I’ve seen it happen over and over again: first-time startup founders, without technical co-founders by their side, want to hire a developer on their own. But regardless if they go for freelance, a trainee or a senior developer, the founder ends up being in way over his or her head. They have no idea how to manage a developer, how to communicate their ideas to them, how to keep track of their work, etc.

Unfortunately, this often leads to founders and developers mistreating and misunderstanding each other, and conflict arises in situations where it wouldn’t have been the case otherwise.

I truly want you to be able to communicate effectively with your first developer and make each other grow, so today I’m giving you the tools to do just that.

Before getting started

You do need some preparation when managing a developer, especially when it’s for the first time. In order to anticipate needs, both yours and your provider’s, during the development process, follow these simple steps:

Define your vision and your milestones

It’s very important that you know the difference between the two. A vision entails what you want for your business and your life in two to three or five years. Your milestones are more of short- to midterm ordeal, representing what you want in two to three or five months, and they are in turn stepping stones towards your long-term vision.

If you want to dig deeper into this sort of planning, check out this post I did last week.

Prioritization

Everything you’ve envisioned for your startup should be clearly prioritized according to three criteria:

1) The business vision based on your own personal values,
2) Market needs i.e. the value that will be received by your customers, and
3) Costs, including your developer

My advice? Have a clear prioritization score. For you, it may be clear what matters most when developing new features or providing new services. But to a developer, it all becomes a blur. It’s your job to translate your thoughts and values into something other people can clearly understand.

If you want to understand a bit better how to carry this through, check out my course Startup Tech Challenges: From Zero to a Million Users.

Sharing

Share all of this with your team. This is the driving force of every minute and penny invested in the development of your solution, so make sure it’s out there.

Everyone in your team should be on the same page regarding the startup’s immediate, midterm and long-term goals.

The milestones should be planned for, reached and celebrated as a team. Whatever level of success you reach will be a result of team effort, and it will be fueled by sharing the same horizon. So share!

Day to day

The right methodology

If you know absolutely nothing about tech management, go and learn everything you can about the Agile Scrum methodology.

There are a lot of resources online that cover this topic in depth, so soak it all up. This methodology is THE ONE for startup companies.

As startups, we learn more and more everyday about the market, and the technologies available to us. Consequently, roadmaps should be readjusted accordingly, at least every week. Developers should learn how to play within this persistent state of shifting, and a great startup developer should strive in it.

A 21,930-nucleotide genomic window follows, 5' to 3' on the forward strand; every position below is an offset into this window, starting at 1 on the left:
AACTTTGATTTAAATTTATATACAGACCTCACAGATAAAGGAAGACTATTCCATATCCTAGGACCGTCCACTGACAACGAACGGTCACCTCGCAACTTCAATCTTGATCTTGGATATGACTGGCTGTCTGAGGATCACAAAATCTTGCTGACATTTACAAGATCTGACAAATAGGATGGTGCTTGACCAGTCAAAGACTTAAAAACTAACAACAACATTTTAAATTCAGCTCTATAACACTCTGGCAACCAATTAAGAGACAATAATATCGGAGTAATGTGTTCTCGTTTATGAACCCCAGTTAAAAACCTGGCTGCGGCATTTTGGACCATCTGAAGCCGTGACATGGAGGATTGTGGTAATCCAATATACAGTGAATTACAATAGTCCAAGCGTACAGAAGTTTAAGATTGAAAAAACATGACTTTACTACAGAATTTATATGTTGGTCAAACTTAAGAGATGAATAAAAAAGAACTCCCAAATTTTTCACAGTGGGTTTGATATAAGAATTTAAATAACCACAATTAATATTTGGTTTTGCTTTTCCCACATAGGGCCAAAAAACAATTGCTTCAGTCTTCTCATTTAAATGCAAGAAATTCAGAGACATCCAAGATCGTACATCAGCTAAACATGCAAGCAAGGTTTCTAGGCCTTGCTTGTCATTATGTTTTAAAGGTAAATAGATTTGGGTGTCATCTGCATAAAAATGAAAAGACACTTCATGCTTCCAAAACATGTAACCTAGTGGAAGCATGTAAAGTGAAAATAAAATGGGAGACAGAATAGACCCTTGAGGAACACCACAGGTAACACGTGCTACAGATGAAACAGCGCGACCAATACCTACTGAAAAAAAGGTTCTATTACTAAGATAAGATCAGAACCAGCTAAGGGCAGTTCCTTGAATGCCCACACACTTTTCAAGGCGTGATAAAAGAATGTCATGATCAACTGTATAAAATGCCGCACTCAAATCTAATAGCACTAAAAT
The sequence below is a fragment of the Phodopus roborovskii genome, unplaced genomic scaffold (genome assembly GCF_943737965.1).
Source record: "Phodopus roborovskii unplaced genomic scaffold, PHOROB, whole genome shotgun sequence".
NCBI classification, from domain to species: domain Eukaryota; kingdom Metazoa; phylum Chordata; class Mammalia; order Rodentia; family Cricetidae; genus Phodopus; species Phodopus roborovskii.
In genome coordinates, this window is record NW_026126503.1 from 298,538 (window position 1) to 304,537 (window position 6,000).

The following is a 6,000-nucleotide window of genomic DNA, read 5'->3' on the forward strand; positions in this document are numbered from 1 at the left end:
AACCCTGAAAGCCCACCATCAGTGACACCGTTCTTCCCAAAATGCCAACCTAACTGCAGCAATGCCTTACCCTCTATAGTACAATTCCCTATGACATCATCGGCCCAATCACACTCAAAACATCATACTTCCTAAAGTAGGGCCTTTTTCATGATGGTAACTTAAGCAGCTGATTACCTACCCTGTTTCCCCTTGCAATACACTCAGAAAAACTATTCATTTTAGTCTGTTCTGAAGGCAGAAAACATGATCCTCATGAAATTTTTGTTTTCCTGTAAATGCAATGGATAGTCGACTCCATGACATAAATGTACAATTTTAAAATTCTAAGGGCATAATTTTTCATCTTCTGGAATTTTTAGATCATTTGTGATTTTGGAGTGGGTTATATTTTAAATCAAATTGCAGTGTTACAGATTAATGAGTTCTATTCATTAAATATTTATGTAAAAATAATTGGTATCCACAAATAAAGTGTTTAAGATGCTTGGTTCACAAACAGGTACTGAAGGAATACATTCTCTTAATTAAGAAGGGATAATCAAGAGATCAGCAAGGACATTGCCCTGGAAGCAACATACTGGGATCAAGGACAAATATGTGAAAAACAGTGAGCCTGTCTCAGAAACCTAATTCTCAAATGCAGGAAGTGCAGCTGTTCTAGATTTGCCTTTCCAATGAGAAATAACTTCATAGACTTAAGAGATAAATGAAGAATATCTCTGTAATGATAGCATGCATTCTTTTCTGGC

Anything can happen

This may go without saying, but when you are just starting out at tech management, you need to plan a time margin for delays.

There’s always something unexpected, especially in startups. You don’t want to get caught three days before the launch dealing with a deployment crisis, do you?

Plan accordingly, and make sure there is some wiggle room for accidents, mishaps and some rerouting.

Get access to the code

This is VERY IMPORTANT. You need to have access to the developer’s environment, that is, to their work. Make sure you are able to test it. How else would you know if what he or she is developing fits your expectations?

Meetings

The trickiest part of startups is mastering communication between different working team members, for instance, between an executive and a developer. Following through the principle of sharing, you all need to be on the same page on whatever you have to do.

1) Brainstorming

You might have already brainstormed by yourself as a founder, but you need to do it again with your technical team to think of more relevant technologies, more appropriate features, and let yourself be advised and guided by the experts, without foregoing your company’s roots.

2) Planning certain features

You should ask your developer for estimated times of completion for EACH feature and to commit to the time required for each individual time frame. It’s best not to calculate for the whole project in case of a delay on a certain feature or between features. This way you will know exactly how the scheduling will be affected, without having to calculate it all over again.

3) Daily scrum meeting

Every day you should have a quick stand-up meeting with your developer, usually no longer than 10 minutes, where you will check in on what was achieved the day before, what they are struggling with, and what they expect to complete by the end of the day.

Again, if you’d like to know more about this topic, check out the free course From Zero to a Million Users. You can also learn some quick tech management tips for early-stage startups from AskMyCTO video series. And if you’d like to work with me directly, feel free to book your first free call with me.

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